Ái-fangr

Old Norse Dictionary - ái-fangr

Meaning of Old Norse word "ái-fangr" in English.

As defined by the Cleasby & Vigfusson Old Norse to English dictionary:

ái-fangr
s, m.; áifangi (dat.), Grág. (Kb.) 160, and áifang (acc.), Ísl. l. c., follow the old declension (so as to distinguish the dat. and acc. sing.); áifangi, a, m., Fb. ii. 340; mod. áfangi, Grett. 29 new Ed., Fb. i. 165, [æja, to bait, and vangr, campus; as to the f, cp. Vetfangr = vetvangr, and hjörfangr = hjörvangr; Pál Vidal. derives it from fanga, to take]:—a resting-place; á áiföngum, Grág. i. 441; taka hest sinn á áiföngum, ii. 44; taka áifang (acc. sing.), Ísl. ii. 482; in the extracts from the last part of the Heiðarv. S. MS. wrongly spelt atfang (at = ái); höfðu þeir dvöl nokkura á áifanga, Fb. ii. l. c., Jb. 272. In mod. use áfangi means a day’s journey, the way made between two halting places, cp. σταθμός; hence the phrase, ‘í tveim, þremr … áföngum,’ to make a journey in two, three … stages:—the COMPD áfanga-staðr, m., is used = áifangr in the old sense; but ‘stadr’ is redundant, as the syllable ‘fangr’ already denotes place.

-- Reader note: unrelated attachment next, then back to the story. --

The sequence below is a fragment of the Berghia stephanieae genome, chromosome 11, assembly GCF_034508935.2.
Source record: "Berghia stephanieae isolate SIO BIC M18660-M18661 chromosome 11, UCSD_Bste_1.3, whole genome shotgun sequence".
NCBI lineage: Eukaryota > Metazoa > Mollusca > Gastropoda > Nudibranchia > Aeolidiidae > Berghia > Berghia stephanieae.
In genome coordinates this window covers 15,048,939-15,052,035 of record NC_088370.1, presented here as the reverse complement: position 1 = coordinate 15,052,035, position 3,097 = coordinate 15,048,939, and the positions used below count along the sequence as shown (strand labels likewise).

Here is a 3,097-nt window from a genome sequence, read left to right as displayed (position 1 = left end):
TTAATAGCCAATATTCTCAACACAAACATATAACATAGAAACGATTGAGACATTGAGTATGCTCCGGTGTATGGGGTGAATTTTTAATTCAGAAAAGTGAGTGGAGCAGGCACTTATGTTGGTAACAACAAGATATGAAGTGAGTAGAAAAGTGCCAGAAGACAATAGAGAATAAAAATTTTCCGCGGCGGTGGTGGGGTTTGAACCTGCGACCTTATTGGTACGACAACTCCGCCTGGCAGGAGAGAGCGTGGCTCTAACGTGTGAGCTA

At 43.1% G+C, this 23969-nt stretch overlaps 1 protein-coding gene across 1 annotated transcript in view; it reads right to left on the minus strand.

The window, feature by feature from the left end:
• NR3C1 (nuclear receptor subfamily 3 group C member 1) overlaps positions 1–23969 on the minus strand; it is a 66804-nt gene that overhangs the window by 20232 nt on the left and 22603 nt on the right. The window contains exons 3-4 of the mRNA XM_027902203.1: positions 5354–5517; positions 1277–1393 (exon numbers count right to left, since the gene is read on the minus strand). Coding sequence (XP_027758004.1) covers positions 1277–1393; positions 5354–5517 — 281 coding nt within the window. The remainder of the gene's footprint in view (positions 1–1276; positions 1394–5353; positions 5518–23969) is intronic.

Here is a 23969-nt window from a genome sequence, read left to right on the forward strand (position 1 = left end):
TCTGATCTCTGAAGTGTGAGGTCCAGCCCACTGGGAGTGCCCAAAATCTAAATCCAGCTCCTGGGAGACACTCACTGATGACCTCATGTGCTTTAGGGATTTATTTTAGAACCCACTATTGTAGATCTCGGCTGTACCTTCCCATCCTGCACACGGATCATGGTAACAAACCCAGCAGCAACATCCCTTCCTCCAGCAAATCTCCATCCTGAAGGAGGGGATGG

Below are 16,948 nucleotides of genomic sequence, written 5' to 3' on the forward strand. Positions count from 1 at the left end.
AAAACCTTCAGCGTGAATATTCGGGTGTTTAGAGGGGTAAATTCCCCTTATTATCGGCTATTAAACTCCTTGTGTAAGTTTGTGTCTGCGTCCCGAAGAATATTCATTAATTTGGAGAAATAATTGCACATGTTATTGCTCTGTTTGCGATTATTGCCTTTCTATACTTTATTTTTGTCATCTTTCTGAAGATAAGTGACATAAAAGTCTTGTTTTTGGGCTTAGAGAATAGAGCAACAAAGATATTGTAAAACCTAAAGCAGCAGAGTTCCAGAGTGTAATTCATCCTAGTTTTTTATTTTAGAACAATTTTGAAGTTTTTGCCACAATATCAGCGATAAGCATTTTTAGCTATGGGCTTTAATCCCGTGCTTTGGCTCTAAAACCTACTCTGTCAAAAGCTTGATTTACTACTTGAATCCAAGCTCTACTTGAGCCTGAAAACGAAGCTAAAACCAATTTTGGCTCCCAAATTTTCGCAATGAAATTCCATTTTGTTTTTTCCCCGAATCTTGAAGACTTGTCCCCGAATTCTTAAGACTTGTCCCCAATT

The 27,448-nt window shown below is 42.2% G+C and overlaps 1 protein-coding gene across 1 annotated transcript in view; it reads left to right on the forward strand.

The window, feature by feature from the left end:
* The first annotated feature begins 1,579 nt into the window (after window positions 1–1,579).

Possible runic inscription in Younger Futhark:ᛅᛁ-ᚠᛅᚾᚴᚱ
Younger Futhark runes were used from 8th to 12th centuries in Scandinavia and their overseas settlements

Abbreviations used:

acc.
accusative.
cp.
compare.
dat.
dative.
l.
line.
l. c.
loco citato.
m.
masculine.
mod.
modern.
S.
Saga.
sing.
singular.
v.
vide.

Works & Authors cited:

Fb.
Flateyjar-bók (E. I.)
Grág.
Grágás. (B. I.)
Grett.
Grettis Saga. (D. II.)
Heiðarv. S.
Heiðarvíga Saga. (D. II.)
Jb.
Jóns-bók. (B. III.)
Kb.
Konungs-bók. (B. I, C. I, etc.)
➞ See all works cited in the dictionary

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